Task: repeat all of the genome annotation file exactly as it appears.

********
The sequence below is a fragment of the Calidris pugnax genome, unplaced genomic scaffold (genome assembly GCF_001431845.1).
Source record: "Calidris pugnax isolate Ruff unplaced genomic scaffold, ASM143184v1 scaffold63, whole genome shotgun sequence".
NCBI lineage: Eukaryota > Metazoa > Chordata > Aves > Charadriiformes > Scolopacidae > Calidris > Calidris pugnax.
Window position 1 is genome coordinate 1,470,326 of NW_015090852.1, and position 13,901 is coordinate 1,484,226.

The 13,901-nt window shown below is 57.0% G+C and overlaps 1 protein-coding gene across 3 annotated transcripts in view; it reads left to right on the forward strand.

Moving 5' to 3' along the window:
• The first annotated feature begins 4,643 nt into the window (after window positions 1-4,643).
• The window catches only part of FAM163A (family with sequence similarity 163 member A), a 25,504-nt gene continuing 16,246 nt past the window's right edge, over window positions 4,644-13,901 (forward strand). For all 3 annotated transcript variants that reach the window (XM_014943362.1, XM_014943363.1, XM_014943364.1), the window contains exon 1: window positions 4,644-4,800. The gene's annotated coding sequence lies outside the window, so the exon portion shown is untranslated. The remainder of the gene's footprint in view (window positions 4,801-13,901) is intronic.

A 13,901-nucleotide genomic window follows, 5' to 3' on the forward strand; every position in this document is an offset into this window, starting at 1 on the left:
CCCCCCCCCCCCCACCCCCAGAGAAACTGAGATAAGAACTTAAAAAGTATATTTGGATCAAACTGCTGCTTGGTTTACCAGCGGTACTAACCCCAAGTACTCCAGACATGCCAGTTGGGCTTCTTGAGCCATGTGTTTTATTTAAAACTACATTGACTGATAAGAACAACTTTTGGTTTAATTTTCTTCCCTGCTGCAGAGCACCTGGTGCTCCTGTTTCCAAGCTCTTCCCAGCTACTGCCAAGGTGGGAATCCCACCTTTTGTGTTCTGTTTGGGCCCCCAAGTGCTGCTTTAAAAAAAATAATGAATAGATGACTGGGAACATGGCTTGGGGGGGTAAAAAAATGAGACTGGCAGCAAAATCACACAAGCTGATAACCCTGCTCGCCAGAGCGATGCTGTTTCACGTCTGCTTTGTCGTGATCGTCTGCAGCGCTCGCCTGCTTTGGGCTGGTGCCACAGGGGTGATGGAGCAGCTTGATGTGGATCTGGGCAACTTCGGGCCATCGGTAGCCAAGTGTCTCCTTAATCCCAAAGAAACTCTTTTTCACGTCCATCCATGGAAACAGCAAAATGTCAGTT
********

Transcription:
The sequence below is a fragment of the Calidris pugnax genome, unplaced genomic scaffold (genome assembly GCF_001431845.1).
Source record: "Calidris pugnax isolate Ruff unplaced genomic scaffold, ASM143184v1 scaffold63, whole genome shotgun sequence".
NCBI lineage: Eukaryota > Metazoa > Chordata > Aves > Charadriiformes > Scolopacidae > Calidris > Calidris pugnax.
Window position 1 is genome coordinate 1,470,326 of NW_015090852.1, and position 13,901 is coordinate 1,484,226.

The 13,901-nt window shown below is 57.0% G+C and overlaps 1 protein-coding gene across 3 annotated transcripts in view; it reads left to right on the forward strand.

Moving 5' to 3' along the window:
• The first annotated feature begins 4,643 nt into the window (after window positions 1-4,643).
• The window catches only part of FAM163A (family with sequence similarity 163 member A), a 25,504-nt gene continuing 16,246 nt past the window's right edge, over window positions 4,644-13,901 (forward strand). For all 3 annotated transcript variants that reach the window (XM_014943362.1, XM_014943363.1, XM_014943364.1), the window contains exon 1: window positions 4,644-4,800. The gene's annotated coding sequence lies outside the window, so the exon portion shown is untranslated. The remainder of the gene's footprint in view (window positions 4,801-13,901) is intronic.

A 13,901-nucleotide genomic window follows, 5' to 3' on the forward strand; every position in this document is an offset into this window, starting at 1 on the left:
CCCCCCCCCCCCCACCCCCAGAGAAACTGAGATAAGAACTTAAAAAGTATATTTGGATCAAACTGCTGCTTGGTTTACCAGCGGTACTAACCCCAAGTACTCCAGACATGCCAGTTGGGCTTCTTGAGCCATGTGTTTTATTTAAAACTACATTGACTGATAAGAACAACTTTTGGTTTAATTTTCTTCCCTGCTGCAGAGCACCTGGTGCTCCTGTTTCCAAGCTCTTCCCAGCTACTGCCAAGGTGGGAATCCCACCTTTTGTGTTCTGTTTGGGCCCCCAAGTGCTGCTTTAAAAAAAATAATGAATAGATGACTGGGAACATGGCTTGGGGGGGTAAAAAAATGAGACTGGCAGCAAAATCACACAAGCTGATAACCCTGCTCGCCAGAGCGATGCTGTTTCACGTCTGCTTTGTCGTGATCGTCTGCAGCGCTCGCCTGCTTTGGGCTGGTGCCACAGGGGTGATGGAGCAGCTTGATGTGGATCTGGGCAACTTCGGGCCATCGGTAGCCAAGTGTCTCCTTAATCCCAAAGAAACTCTTTTTCACGTCCATCCATGGAAACAGCAAAATGTCAGTT